why does standard hydrogen electrode acts cathod when connected to zinc electrode half cell and as anode when connected to copper electrode half cell?
i have read the answer of this in books which explains in the terms of electrode reduction potential but i find it confusing please explain it mechanically.
Electrochemical series is the arrangement of metals based on the tendency of each metal to donate electrons. Greater the tendency to donate electrons, higher up is its place in the electrochemical series and greater is its electropositive character, and vice versa. The standard reduction potential actually quantifies such tendency in respect of a reference system, say, standard hydrogen electrode.
So, when a voltaic cell is constructed by placing two redox systems from different positions in the electrochemical series, the metal located higher donates electrons, thereby accumulating them on its surface. Thus it becomes the negative terminal or anode of the cell and the metal located lower accepts these electrons, thereby acting as the positive terminal or cathode of the cell.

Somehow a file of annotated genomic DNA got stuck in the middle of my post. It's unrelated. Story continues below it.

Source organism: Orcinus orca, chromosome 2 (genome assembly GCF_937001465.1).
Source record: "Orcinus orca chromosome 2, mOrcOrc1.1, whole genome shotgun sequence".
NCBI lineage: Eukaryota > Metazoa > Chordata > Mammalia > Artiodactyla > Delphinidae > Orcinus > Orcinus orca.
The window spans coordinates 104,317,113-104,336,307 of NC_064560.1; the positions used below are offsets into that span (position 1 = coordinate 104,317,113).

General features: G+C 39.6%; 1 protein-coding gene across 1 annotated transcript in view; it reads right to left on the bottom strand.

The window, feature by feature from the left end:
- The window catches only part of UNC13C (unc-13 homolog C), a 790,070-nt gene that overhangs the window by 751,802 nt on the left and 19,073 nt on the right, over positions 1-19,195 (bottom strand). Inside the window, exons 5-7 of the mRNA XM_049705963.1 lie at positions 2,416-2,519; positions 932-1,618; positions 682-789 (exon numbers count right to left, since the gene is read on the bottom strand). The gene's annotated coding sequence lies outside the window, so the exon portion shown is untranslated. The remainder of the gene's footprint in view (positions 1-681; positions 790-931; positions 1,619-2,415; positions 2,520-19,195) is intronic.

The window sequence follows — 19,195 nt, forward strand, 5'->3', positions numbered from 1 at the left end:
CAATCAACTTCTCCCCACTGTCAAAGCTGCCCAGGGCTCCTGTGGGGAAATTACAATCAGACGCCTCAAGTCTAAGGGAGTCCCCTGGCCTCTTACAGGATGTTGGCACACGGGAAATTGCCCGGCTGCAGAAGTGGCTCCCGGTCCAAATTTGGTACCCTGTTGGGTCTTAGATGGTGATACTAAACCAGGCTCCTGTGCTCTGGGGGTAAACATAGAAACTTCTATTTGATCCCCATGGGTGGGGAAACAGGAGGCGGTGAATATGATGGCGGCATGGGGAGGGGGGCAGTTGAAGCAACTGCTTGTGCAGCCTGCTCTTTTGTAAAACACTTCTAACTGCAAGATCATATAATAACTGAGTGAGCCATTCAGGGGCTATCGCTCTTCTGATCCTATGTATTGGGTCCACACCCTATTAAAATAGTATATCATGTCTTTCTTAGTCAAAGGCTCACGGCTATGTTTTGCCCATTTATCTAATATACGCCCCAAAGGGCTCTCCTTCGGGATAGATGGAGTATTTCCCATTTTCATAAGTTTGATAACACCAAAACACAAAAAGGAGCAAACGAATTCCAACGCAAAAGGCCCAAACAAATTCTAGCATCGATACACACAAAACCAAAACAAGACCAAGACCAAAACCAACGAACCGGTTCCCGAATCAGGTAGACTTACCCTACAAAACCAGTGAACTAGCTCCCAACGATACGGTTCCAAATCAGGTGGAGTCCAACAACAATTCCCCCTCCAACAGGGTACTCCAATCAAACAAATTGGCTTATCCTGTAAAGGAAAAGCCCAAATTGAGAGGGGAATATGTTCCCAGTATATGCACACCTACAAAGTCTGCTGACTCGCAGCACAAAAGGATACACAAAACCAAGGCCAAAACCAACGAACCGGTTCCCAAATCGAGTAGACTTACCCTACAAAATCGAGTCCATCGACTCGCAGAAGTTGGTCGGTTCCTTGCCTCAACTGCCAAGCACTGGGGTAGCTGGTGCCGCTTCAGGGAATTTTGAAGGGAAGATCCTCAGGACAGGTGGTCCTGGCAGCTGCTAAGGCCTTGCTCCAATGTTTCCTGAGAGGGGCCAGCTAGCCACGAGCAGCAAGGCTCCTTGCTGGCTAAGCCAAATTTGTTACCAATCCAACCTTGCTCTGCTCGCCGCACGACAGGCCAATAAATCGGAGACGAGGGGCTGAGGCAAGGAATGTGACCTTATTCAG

Considering Zn/Zn2+, Cu/Cu2+ and H+/H2 redox systems, zinc is more electropositive followed by hydrogen and copper comes last in the electropositivity count (you can get it from their relative position in the electrochemical series, or from their general chemical reactivities, or from their displacement abilities etc.). Therefore for reasons discussed above, hydrogen will act as cathode when coupled with a Zinc half-cell, and as anode, when coupled with a Copper half-cell.